How Do I Care for Baby Chicks?

— Written By Laura Oliver and last updated by

Soon you will hear the familiar chirping of fresh baby chicks in many local stores. These sweet baby chicks seem like the perfect gift for youngsters, but could quickly end in tears if they do not receive the proper care. Just like all babies, chicks need a variety of care items and consistent attention in order to thrive. Some supplies you may need to house a small number of chicks include a brooding box, a heat-lamp, appropriate dry bedding material, a thermometer, and feeder and waterer for chick’s small beaks, along with plenty of clean water and feed.

Chicks require a balanced diet to thrive. When you bring your chicks home a “starter” diet is required, and chicks should have feed available at all times. Baby chicks should NOT be fed scratch, table scraps, greens or other feed formulations that are intended for adults. These foods reduce the nutrient intake of the chicks and will result in poor growth or death. Water is another critical element. It must be clean and room temperature. Be careful not to place your waterer too close to your heat source as chicks will refuse to drink warm water.

Heat is another requirement of new chicks. Baby chicks are unable to regulate their body temperatures and require supplemental heat even when kept indoors. Chicks should be started at 95 degrees, reducing the temperature 5 degrees each week until birds are feathered or ambient temperature is reached. A good rule of thumb is if they are huddled together they are too cold, and if they are moving away from the heat source they are too hot.

Shelter and bedding are the final pieces to the chick care puzzle. Chicks are extremely vulnerable to predators, so if you are keeping them in an outdoor space special care should be taken to ensure they are protected. They should also be allowed plenty of space so that they can eat, move in and away from heat, and so that bedding is not saturated between cleanings. Space requirements are 1/2 sq. foot per bird from 0-4 weeks of age, and 1 sq. foot per bird from 4-8 weeks of age. Bedding selection is also important. You want to select something that is absorbent and insulates the chicks from the ground but is not slick. Slick surfaces (newspaper, cardboard, glass, etc.) are dangerous for your chicks often resulting in splayfeet and other diseases that will ultimately result in death. Bedding should be changed often to ensure a sanitary space for your new animals. Sanitation is the best defense against disease.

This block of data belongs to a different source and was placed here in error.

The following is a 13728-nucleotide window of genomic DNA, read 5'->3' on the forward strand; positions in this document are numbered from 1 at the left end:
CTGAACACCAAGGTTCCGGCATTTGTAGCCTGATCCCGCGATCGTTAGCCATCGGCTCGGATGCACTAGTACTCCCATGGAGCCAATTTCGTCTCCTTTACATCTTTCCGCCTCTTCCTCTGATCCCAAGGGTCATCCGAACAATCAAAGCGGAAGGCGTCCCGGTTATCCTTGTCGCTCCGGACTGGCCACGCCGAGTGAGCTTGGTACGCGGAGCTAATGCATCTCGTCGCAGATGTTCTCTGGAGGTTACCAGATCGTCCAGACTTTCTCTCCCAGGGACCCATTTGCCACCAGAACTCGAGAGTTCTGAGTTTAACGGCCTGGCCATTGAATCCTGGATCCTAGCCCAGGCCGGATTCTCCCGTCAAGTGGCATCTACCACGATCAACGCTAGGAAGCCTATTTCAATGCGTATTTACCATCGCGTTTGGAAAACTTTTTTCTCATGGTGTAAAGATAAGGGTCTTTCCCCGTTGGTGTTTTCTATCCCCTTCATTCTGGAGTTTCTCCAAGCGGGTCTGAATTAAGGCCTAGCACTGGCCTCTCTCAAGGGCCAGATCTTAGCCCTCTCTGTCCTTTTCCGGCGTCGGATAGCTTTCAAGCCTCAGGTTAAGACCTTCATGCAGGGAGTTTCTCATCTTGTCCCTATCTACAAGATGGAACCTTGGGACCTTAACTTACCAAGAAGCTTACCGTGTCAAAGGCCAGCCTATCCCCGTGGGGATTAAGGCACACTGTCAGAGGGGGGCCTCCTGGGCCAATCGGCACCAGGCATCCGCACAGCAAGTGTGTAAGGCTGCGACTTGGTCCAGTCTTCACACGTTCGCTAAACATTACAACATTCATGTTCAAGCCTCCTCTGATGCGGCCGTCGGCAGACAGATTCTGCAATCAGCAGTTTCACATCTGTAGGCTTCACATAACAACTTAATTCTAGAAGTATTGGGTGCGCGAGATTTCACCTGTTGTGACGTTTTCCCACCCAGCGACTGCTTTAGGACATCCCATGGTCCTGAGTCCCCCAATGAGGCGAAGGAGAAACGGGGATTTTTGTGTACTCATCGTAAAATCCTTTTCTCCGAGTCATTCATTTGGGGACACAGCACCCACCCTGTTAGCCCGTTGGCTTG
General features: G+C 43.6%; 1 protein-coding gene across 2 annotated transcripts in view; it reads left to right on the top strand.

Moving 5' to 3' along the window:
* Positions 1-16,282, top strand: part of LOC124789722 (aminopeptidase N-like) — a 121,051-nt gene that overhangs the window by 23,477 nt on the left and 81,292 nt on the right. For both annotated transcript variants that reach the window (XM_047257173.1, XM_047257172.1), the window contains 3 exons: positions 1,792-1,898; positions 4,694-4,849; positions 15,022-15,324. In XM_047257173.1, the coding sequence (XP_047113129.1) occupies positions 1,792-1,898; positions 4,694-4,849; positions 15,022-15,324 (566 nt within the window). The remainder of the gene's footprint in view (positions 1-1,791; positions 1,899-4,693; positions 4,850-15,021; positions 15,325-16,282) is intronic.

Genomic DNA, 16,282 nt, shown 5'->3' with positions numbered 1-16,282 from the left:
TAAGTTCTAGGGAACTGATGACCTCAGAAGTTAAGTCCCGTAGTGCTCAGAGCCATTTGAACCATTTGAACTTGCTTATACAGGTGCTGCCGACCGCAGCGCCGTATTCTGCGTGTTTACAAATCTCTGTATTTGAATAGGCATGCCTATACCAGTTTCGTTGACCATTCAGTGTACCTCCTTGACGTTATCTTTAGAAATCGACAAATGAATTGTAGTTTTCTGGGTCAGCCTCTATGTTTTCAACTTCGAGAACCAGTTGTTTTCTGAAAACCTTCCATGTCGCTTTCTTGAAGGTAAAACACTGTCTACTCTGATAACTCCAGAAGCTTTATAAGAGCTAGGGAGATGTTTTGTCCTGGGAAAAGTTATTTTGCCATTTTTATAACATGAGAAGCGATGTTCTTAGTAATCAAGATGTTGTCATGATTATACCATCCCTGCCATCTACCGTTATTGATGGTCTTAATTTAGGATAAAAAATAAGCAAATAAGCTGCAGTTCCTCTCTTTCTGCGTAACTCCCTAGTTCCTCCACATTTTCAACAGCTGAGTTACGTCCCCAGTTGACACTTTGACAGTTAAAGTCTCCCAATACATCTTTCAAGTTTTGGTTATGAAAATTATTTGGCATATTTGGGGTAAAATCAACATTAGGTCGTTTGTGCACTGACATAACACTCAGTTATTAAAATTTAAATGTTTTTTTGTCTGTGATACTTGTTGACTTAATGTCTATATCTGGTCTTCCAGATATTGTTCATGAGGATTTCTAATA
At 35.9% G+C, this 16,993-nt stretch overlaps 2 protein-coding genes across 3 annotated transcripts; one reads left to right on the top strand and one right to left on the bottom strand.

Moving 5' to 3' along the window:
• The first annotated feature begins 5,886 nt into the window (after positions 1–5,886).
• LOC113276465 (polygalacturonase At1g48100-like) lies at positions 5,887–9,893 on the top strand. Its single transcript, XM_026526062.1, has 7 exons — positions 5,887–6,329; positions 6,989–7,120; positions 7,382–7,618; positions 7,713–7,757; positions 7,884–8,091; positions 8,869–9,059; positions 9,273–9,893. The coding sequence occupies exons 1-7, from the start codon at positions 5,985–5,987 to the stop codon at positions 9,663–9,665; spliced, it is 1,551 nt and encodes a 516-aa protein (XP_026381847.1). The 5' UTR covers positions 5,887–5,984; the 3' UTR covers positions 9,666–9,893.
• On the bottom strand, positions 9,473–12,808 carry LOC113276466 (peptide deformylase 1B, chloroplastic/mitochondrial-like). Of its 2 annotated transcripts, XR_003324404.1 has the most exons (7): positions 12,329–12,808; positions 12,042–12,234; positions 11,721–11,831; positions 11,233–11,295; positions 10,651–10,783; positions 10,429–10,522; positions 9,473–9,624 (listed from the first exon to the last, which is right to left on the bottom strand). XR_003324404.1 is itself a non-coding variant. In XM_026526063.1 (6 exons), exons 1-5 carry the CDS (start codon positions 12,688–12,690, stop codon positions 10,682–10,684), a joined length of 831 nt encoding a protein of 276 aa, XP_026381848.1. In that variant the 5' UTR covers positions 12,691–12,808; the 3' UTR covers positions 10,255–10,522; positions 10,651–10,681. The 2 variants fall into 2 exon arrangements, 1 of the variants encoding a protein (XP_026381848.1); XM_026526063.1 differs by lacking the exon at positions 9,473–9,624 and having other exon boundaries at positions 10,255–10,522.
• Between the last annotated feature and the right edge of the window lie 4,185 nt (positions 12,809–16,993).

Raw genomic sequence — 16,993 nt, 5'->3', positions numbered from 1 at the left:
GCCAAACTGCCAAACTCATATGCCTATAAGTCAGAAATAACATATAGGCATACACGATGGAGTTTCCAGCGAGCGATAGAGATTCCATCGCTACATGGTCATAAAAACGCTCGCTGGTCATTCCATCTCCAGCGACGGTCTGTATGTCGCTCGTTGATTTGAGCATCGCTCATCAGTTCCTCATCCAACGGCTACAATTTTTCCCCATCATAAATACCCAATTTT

Martin County 4-H is excited to offer a new hen breed for this year’s 4-H Poultry Chain participants! This year youth will receive a minimum of five Welsummer chicks for their project. Welsummers are a Dutch breed of Kellogg’s rooster fame. They are a docile, fast growing breed that lay large dark brown, often speckled eggs. These unique eggs and the lovely plumage of this breed were key factors in the decision making for this year.

Are you interested in animals, but aren’t sure about the large animal livestock show? The 4-H Poultry Chain may be for you. Small animal shows allow youth participants to get a feel for livestock shows without space and financial investment required for the large animal show. Registration for this year’s poultry show goes until February 15, 2019. The week of March 11 participants will be contacted to pick up their chicks from the N.C. Cooperative Extension of Martin County office, which they will raise, train, and care for in preparation for the show on October 8. On the day of the show youth drop of their three best hens for judging in the morning and come back after-school to participate in a showmanship class and sell their judged hens. Participating youth and families are supported throughout the process with guidance on caring for their animals, a showmanship clinic to improve their showing skills, and regular mailings to keep them up-to-date on the project. Registration information can be found on the Martin County 4-H Poultry page.

If you would like more information on caring for chicks, the 4-H poultry chain, or any other livestock issue, contact Laura Oliver, County Extension Director, 789-4370 or

Additional resources on chick care and other small flock resources may be found on the Small Flock Management Resources website.